Murdoch University Dubai has announced that two of its students, along with a faculty member, have created a prototype Artificial Intelligence tool that could hold the key to enhancing the delivery and effectiveness of online learning via virtual classes. The Emotion-Affective Domain Mapping System (EADMS) is a new approach and an innovative solution that aims to bridge the gap in the efficacy of learning that naturally exists between in-person classroom and online learning. It is a prediction tool that uses facial data collected from students’ webcams during online classes, extracts emotion attributes and maps it with Bloom’s Taxonomy, a global standard of behavioural and cognitive learning outcomes.
In a new development, The International Journal of Inspired Education, Science and Technology (IJIEST), published the paper describing the EADMS system that was submitted by Murdoch University Dubai students, Eiman Ansari and Abubakr Sajith, and Head of IT School, Joseph Stevens. The IJIEST is a world-renowned double-blind peer-reviewed journal that publishes the most advanced research in the areas of education, learning and teaching, artificial intelligence in education, cognitive disabilities, and language education.
Emotion-Affective Domain Mapping System (EADMS) analyses students’ facial data during online classes to help improve course content and delivery
In a virtual classroom environment, educators lose the opportunity to interact with students and tailor their teaching style to what suits them best. They normally use students’ facial expressions and emotional responses to predict their under-standing levels subjectively, which is not possible in a virtual environment. The EADMS system captures students’ facial data during online classes in the form of a video and uses Artificial Intelligence to determine emotions like contempt, anger, fear, happiness, disgust, surprise, and a neutral state of emotion. The system translates facial data into emotional data, which is mapped with the ‘Affective Domain’ of Bloom’s Taxonomy (a standard of behavioural and cognitive learning outcomes). This helps generate a graphical chart that plots the understanding level of students. The EADMS has demonstrated success in extracting information from videos on the internet to a reasonably reliable level.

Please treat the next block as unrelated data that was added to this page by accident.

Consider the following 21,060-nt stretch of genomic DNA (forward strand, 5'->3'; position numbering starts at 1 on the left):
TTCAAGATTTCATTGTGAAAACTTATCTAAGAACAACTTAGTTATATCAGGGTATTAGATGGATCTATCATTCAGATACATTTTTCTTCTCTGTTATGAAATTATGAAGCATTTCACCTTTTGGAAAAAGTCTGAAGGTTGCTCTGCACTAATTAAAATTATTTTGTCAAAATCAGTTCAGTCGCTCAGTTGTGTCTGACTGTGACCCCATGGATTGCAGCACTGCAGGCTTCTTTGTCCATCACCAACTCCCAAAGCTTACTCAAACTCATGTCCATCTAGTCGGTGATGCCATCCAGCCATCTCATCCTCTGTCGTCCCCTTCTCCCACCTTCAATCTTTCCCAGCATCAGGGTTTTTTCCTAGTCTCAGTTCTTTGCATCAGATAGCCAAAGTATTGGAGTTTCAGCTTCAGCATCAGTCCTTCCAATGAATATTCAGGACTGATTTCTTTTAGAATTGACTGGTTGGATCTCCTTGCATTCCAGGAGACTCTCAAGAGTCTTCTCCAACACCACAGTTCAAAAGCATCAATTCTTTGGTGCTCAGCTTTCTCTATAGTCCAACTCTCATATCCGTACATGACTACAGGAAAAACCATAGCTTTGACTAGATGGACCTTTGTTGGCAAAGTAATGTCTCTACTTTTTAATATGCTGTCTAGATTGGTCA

Dr James Trotter, Murdoch University Dubai’s Dean and Academic President, congratulated the team on their breakthrough research that could help improve the efficacy of online learning worldwide. He said: “It is very difficult to assess student comprehension levels subjectively during virtual classes. It is also estimated that the problem of poor integration of technology within education systems is set to cost us roughly 0.3 to 0.9 years’ worth of education per year. The proposed EADMS solution, by two bright Murdoch University Dubai students and their faculty mentor, is a novel way to improve comprehension assessment and subsequently improve course content and delivery.”
Eyebrow raising, eyelid tightening, and mouth dimpling are facial expressions that indicate the highest level of student engagement. A combination of geometric based and appearance-based video analysis, as outlined by the EADMS, has provided accurate results for detecting engagement levels.
Eyebrow raising, eyelid tightening, and mouth dimpling are facial expressions that indicate the highest level of student engagement
Mark Brown, General Manager, Murdoch University Dubai, said that the university is involved in taking the EADMS prototype to its next level of logical development. “We anticipate that after the due refining, testing and development process, that is essential to bringing such a technical product to market, we will soon see it reach the product stage. It would be a great achievement, not only for Murdoch University Dubai but also for the UAE, when the product finds popularity with educators across the world.”
Murdoch University is globally renowned, ranked as one of the Top 100 Young Universities in the world (Times Higher Education World University Rankings), and placed in the top 2.5% of global universities (QS Rankings 2020), having also been at the forefront of Australian and global research for more than 40 years.